Dear Africa — The Call of the African Dream


This week Andrew Wutawunashe in his book Dear Africa – The Call of The African Dream that The Patriot is serialising writes a letter to Africa. He says Africa must rise up, take its place and make its contribution to the families of the Earth.

I WOKE up this morning in a deeply reflective mood and I decided to write this letter to you, sharing with you the burdens of my heart.
It is to you that I write, for you are my people, my natural family-I am a part of you—you are close to my heart. I am, because you are.
Indeed I am together with you, for as my fathers would say, a person is a person through others—Umuntu ngumuntu ngabantu.
Your poverty, your pain, your humiliation, is my distress. Your prosperity, your peace and your dignity is my exaltation.
Your division and weakness is my undoing. Your unity and strength is my making, my livelihood.
Dear Africa, you are not just a line encircling a piece of land on the world map. You are every black man, woman and child on the face of the earth who originated from this continent.
You are the Jamaican, the Haitian, the West Indian, the black Brazilian and the African-American.
Some of us may not live on your ground, but you live eternally in our hearts, in our minds, in our blood and in our veins. The laughter of the black children in Atlanta, in Kingston, in London, in Amsterdam, in Paris, in Sao Paulo, in Accra, in Lagos, in Nairobi, in Harare and Johannesburg, is the laughter of African children.
The blood of black youth gunned down by crime in the Bronx, in Moss Side, in Kinshasa, in Port au Prince, in Mogadishu or in Alexandra is the blood of African youth.
Poverty, humiliation and discrimination against black people on every continent is the abuse of African people.
The triumph of black leaders, clergy, entrepreneurs and sports people in the world’s arenas is the triumph of African people. The pulse and melody of your artistes on the world’s screens, stages and galleries is the dynamic of African people.
I asked who I am today and I heard Thabo Mbeki from his podium for African Liberation and Renaissance say, “I am an African.”
That is why I write to you today, Africa, wherever you are, and say to you, “It is time to pause and reflect.”
With reflection must come burden, with burden must come thought and strategising and after this must come action-for none can change our situation, but ourselves.
And none of us is too small to do something.
You are an exciting colour on the beautiful tapestry of the different families which God Almighty painted as His creation on the canvas of the Earth. He wanted you to stand out, possess your portion and in dignity make your contribution that would enrich the families of the earth.
Yet in so many ways you were plundered and brought down by the cunning, greed and violence of some races on the face of the earth.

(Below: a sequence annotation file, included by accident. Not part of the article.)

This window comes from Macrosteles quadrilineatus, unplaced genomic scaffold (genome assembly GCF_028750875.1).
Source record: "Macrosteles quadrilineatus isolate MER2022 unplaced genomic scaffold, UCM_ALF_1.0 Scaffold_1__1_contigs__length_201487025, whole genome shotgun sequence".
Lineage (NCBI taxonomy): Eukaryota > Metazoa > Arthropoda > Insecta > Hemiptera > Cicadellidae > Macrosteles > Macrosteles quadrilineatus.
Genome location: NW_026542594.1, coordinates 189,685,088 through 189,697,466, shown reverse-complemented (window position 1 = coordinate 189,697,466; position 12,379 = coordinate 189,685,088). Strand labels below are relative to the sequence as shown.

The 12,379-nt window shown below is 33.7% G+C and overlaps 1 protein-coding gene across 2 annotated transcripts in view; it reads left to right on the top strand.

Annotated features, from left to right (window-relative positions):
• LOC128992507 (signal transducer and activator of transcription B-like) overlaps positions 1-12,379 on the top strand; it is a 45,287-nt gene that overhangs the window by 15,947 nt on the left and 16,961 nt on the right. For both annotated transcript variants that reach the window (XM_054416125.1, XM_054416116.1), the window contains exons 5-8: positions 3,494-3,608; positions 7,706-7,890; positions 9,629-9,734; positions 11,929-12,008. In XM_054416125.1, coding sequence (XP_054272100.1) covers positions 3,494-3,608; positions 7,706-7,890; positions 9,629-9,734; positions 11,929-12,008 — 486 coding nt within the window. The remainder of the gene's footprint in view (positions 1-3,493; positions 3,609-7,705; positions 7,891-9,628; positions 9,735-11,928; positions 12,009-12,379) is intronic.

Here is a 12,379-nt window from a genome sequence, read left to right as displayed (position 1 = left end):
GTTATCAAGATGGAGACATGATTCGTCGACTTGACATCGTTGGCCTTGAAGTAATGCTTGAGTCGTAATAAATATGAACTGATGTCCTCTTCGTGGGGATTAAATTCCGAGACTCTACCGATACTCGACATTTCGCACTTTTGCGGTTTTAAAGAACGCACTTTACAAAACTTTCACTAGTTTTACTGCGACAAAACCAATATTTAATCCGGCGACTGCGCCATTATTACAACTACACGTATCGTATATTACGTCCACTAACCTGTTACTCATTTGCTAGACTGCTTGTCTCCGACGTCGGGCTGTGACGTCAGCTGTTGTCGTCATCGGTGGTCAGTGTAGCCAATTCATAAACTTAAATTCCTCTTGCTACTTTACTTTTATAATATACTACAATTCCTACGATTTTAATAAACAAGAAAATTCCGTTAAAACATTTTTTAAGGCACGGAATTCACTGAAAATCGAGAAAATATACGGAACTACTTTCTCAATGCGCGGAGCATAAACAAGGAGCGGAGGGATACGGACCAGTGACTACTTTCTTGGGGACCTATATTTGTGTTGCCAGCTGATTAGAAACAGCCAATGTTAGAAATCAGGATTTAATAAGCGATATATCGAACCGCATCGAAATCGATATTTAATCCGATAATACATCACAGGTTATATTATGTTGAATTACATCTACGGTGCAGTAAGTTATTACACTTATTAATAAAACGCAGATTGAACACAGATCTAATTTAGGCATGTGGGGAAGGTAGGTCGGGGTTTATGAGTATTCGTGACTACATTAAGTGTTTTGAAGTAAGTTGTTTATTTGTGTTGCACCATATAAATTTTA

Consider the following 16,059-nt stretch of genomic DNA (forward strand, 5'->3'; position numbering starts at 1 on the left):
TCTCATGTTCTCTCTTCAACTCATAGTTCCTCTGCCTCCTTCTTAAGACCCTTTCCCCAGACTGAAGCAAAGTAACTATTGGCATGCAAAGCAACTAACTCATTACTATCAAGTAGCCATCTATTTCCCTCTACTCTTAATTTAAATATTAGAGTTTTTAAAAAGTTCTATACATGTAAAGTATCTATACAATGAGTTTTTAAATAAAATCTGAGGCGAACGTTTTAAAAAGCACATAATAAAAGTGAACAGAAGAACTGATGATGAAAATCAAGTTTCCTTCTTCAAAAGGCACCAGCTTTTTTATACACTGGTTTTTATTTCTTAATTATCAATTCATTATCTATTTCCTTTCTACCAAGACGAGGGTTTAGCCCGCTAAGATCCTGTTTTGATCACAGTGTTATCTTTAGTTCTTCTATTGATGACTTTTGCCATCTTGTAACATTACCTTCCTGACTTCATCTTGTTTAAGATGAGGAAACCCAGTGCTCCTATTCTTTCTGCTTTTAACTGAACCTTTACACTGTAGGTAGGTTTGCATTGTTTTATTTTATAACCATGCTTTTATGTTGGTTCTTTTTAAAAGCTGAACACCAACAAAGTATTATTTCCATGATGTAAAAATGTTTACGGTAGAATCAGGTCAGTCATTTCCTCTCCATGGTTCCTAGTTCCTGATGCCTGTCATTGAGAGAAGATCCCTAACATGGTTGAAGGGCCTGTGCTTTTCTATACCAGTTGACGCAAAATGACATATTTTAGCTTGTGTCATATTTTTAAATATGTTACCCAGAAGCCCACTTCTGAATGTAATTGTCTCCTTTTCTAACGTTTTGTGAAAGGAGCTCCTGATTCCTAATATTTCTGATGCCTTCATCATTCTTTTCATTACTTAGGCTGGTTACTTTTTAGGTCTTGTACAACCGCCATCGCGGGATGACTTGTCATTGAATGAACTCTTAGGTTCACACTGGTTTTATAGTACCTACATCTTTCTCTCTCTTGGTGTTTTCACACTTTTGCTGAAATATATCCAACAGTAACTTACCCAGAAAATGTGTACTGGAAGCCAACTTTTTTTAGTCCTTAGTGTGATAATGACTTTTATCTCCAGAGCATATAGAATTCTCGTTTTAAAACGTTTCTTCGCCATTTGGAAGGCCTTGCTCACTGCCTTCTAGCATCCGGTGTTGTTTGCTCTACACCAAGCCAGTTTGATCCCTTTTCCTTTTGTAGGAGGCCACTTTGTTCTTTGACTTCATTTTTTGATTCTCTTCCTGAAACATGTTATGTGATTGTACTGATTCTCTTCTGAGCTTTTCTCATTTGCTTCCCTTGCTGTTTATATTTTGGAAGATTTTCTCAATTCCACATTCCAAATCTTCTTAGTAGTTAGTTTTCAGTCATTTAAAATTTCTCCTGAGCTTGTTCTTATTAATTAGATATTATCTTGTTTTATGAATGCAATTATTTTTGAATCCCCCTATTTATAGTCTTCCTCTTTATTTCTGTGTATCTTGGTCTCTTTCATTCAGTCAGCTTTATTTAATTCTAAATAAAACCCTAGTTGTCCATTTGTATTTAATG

I say to you today, God’s plan must not be aborted. You must at last rise up, take your place, take your portion and make your contribution to the families of the Earth.
Dear Africa, be courageous and take a good look at your face today.
This earth was designed to be a place of competition.
You will get what you think you deserve. You will become what you think you are worth. You will achieve what you are willing to fight for. Look at your face.
It is like you have accepted the place of weakness, the place of dependence, the place of division. It is like you have adopted the fractures which the cunning divided you with so that you may never be strong.
It’s like you have accepted the place to be forever the imitator of other peoples and of consuming only what others make.
It seems you think your continent is not worth staying in, fighting its problems and developing it. You have lost your love for your own land.
You can’t see that others with lands that have been devastated are developing them and overtaking you.
Dear Africa, it is time to rise up and build yourself up to a place of strength among the nations.
Look back and remember the dreams of those who started the struggles for your freedom and restoration—from Harriet Tubman to Martin Luther King Jr.; from Kwame Nkrumah to Nelson Mandela.
Remember the dreams of those who shed their blood for you, from Patrice Lumumba to Bantu Steven Biko to the unknown soldier who fell in the bitter struggles for your freedom and dignity. They all dreamed that you would restore your identity and undo the mental shackles and all the damage that had been inflicted on you.
They dreamed that your leaders and people would fight fiercely to heal the fractures, to unite you, to build one Africa.
One Africa, a place of black strength, politically, socially, economically and militarily.
Do not betray these dreams.
Do not abort them.
For those who do not fight for their identity, for their dignity, for their unity and for their competitiveness will one day soon find themselves slaves once again.
You the leaders, you that have risen to the places where you can be heard by the world, do not be flattered into abandoning the struggle of the black people.
Seek not to please the rich and powerful nations of this world for they fight first for their own advantage.
For the sake of Africa, let your ideas spring up and let your voices once again be heard.
Dear Africa, rise up, for the future lot of your youth and children depends on the path you now take.
Your people may be silent, but they have strong dreams and there are fires of hope in their hearts.
They look on with expectation that leaders will arise and take them to their Promised Land.
Why do you sleep?
Arise, build yourself up and fight for yourself, dear Africa.
It is time!
With a strong hope with a passionate prayer I remain one of your beloved sons.


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